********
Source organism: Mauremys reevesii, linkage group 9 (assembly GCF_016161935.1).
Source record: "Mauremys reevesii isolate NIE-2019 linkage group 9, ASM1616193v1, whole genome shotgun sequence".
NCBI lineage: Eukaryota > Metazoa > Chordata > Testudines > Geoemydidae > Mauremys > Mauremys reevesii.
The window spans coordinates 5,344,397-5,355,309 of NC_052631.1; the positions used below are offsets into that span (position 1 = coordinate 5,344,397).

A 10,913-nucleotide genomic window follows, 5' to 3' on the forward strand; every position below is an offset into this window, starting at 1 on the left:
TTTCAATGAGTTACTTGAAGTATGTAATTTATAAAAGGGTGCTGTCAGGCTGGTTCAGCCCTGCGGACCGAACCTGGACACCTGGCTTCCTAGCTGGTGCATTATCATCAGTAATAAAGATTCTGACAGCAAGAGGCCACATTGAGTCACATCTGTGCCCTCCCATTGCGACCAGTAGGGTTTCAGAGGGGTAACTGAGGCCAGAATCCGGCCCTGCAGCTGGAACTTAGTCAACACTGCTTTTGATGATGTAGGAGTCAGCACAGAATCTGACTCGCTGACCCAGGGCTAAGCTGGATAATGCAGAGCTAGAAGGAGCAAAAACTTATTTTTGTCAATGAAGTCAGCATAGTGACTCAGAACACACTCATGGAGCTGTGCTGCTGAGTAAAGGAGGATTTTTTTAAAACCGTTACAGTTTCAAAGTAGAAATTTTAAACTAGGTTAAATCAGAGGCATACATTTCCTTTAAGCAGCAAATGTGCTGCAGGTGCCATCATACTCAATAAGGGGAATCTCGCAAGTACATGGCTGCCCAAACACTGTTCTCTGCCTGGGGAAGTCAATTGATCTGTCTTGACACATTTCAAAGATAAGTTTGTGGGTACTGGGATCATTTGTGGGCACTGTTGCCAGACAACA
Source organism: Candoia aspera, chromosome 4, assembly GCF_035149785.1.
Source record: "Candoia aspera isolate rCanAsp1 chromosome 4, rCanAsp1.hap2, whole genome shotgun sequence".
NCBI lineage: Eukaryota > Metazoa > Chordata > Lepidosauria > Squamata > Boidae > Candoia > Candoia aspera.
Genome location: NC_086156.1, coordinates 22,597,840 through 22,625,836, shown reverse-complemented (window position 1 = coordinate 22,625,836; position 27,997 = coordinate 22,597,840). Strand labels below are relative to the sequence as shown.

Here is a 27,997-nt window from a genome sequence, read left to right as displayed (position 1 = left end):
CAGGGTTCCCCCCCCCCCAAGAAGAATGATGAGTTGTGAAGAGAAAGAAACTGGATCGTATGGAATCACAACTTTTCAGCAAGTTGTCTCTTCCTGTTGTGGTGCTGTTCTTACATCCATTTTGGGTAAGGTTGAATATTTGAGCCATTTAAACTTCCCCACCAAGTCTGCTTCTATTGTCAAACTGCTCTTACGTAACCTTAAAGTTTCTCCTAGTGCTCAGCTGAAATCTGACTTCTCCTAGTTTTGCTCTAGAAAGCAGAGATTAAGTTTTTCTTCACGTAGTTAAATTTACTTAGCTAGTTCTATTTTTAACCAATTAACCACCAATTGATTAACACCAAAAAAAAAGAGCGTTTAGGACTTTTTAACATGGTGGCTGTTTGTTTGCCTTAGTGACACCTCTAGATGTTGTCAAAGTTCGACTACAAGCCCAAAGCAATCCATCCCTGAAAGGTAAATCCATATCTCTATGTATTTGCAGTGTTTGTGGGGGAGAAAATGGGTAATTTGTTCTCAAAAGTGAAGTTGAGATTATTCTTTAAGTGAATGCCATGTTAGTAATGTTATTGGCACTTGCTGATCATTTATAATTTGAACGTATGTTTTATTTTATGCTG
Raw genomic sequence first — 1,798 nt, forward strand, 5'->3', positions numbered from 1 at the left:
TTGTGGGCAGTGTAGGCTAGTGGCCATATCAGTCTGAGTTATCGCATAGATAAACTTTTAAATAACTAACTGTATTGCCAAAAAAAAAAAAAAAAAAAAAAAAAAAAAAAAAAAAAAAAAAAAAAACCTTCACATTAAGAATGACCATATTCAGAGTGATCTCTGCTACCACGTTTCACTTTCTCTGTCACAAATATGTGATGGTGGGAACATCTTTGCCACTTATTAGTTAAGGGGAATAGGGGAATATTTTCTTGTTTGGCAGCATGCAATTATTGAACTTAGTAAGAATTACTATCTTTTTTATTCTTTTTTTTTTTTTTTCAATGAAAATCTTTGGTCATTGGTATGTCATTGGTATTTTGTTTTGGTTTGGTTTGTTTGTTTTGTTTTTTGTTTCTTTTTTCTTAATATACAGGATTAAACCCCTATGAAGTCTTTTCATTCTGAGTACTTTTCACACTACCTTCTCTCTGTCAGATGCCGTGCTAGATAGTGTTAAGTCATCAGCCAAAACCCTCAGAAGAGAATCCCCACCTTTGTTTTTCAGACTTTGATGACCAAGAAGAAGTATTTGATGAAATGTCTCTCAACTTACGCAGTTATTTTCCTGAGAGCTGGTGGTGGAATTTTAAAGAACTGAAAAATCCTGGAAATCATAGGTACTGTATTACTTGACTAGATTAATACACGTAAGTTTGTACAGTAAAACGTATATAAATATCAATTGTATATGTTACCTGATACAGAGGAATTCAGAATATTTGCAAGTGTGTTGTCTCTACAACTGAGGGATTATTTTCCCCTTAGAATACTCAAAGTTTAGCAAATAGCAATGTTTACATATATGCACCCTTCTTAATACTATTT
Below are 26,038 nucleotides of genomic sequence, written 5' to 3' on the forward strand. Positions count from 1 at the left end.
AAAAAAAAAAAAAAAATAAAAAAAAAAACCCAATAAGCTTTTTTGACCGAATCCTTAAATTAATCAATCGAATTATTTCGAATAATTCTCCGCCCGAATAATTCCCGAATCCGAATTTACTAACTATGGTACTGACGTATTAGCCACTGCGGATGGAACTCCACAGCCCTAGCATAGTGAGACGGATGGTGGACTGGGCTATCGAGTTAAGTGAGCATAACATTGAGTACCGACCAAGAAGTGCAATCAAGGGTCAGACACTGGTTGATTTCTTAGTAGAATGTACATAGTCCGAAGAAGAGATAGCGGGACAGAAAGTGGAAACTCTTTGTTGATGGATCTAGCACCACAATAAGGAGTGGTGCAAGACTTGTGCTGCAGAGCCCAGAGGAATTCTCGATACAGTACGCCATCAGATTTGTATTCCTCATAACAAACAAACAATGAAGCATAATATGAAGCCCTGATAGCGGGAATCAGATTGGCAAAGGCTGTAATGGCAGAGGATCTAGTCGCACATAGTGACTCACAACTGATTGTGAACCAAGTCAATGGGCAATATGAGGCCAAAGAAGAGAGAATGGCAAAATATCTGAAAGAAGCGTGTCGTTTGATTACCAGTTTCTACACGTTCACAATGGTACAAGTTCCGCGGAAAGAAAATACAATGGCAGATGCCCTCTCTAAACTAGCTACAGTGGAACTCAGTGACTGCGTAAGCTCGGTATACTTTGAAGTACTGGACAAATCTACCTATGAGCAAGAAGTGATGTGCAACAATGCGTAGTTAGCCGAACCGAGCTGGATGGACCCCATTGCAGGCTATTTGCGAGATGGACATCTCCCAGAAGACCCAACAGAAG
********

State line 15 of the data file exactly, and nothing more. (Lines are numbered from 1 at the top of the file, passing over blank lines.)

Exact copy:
Below are 26,038 nucleotides of genomic sequence, written 5' to 3' on the forward strand. Positions count from 1 at the left end.